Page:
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What if you never brushed your teeth or washed your hands or ate vegetables or drank milk or used money? How would you function? (How would you smell?) Brush up on these basic life skills quick!
Health and Wellness, Practical Life Skills
High School (9-12)
Lesson Plan - Get It!
Where would we be if we didn't know how to brush our teeth? Or if we weren't aware of the importance of washing our hands and our clothes?
These are all basic skills that are important and useful for functioning in everyday life. In this lesson, you're going to learn about basic life skills related to hygiene, nutrition, and using money.
What exactly are life skills?
According to the Cambridge Dictionary, a life skill is one "that is useful or important in everyone's life." There are many different types of life skills. For example, certain life skills might help you in a social or emotional situation. Other types of life skills help you function on a daily basis. In this lesson, we will focus on routine life skills that help you function every day, such as hygiene, using money, and nutrition.
Do you remember learning basic life skills as part of a daily routine when you were young?
You learned how to brush your teeth, comb your hair, wash your face, get dressed in the morning. These are basic life skills required to function in our world and are specifically related to your personal hygiene. Oxford's Lexico defines hygiene as the "conditions or practices conducive to maintaining health and preventing disease, especially through cleanliness."
Practicing good hygiene is a life skill because it's useful and important to everyone's life. Let's review a few important practices related to hygiene with which you are probably already familiar:
Washing your hands often is important because it helps to prevent the spread of germs and illness.
Brushing your teeth keeps your gums and teeth healthy, which helps to prevent disease.
Showering or bathing keeps germs off of the body.
Washing your clothes keeps germs off of clothing and ultimately off of you!
These good hygienic practices have a lot to do with preventing the spread of germs, something we have been taught for years. However, you might not know as much about hygiene and germs as you think!
Check out Misconceptions about Germs and Hygiene (Episode 12) from Mental Floss:
Another life skill that is important to our daily lives is using money. Money is used to purchase items or services, and there are different forms of currency. By now, you understand how cash works. However, understanding the different forms of plastic money can be tricky. Read Difference Between Debit Cards & Credit Cards (Kids) by Jared Butowsky at Money Munchkids.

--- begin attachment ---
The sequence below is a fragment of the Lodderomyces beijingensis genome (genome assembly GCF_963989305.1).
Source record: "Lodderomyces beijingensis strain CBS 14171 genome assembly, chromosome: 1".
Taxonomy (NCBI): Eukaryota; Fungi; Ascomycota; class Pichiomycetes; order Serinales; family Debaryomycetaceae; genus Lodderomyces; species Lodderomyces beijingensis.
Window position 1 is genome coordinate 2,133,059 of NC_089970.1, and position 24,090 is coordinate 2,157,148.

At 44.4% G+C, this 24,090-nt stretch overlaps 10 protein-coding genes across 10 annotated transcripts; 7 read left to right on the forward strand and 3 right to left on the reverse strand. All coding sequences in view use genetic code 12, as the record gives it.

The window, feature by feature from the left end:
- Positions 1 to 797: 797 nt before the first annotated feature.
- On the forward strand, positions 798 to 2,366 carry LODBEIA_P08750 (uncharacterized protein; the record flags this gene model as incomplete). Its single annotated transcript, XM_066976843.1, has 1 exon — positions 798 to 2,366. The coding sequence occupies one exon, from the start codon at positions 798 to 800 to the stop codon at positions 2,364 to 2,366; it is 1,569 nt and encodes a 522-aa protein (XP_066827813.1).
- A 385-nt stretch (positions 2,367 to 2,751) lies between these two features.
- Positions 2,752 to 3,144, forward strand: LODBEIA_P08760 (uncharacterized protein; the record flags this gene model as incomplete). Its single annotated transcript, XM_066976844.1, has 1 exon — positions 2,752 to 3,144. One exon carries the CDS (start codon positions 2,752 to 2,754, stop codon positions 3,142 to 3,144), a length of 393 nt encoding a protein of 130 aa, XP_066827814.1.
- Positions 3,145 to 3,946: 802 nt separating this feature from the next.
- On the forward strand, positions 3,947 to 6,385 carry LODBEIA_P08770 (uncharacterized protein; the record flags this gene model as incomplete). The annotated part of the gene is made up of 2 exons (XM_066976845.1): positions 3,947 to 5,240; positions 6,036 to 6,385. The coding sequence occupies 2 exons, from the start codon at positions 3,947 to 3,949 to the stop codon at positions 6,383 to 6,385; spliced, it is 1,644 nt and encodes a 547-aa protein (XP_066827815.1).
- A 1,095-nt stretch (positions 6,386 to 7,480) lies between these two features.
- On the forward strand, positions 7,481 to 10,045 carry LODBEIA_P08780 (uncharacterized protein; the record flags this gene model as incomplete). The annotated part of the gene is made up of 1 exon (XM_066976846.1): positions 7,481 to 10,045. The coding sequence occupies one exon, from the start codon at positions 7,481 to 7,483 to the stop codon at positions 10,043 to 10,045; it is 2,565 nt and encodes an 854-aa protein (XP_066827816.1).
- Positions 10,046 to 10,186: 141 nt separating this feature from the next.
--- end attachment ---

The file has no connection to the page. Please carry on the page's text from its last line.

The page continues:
There are basically two ways you use money. You can spend it, or you can save it. If you spend it, it will be on a need or a want. A need is something that is essential to your survival, such as food or water; while a want is something you desire that isn't necessary for survival. Easy enough.
But how do you decide which needs and wants to spend your money on?
Check out HOW TO Budget Money As A Teen from Tori Broaddus for a simple solution:
The final life skill we're going to explore is related to food and nutrition. The food you eat can impact your life in a negative or a positive way. The choices you make every day about what to put into your body can impact you for the rest of your life. So, eating a balanced, healthy diet is more important than ever.
Review this ChooseMyPlate.gov infographic from the U.S. Department of Agriculture. You can see that a healthy meal includes five basic food groups:
In order to stay healthy, it's important to eat a balanced diet every day that includes these food groups. Take a moment to read Take Charge of Your Health: A Guide for Teenagers from the U.S. Department of Health and Human Services. It will provide you with some useful tips about nutrition and health.
Wow! Great job in the Get It! section. Hopefully, you learned how basic life skills are useful in everyday life. Now, on to the Got It? section.
The Roles of First Responders as Seen in ''Breakthrough''
Life Skills | Middle School (6-8), High School (9-12)
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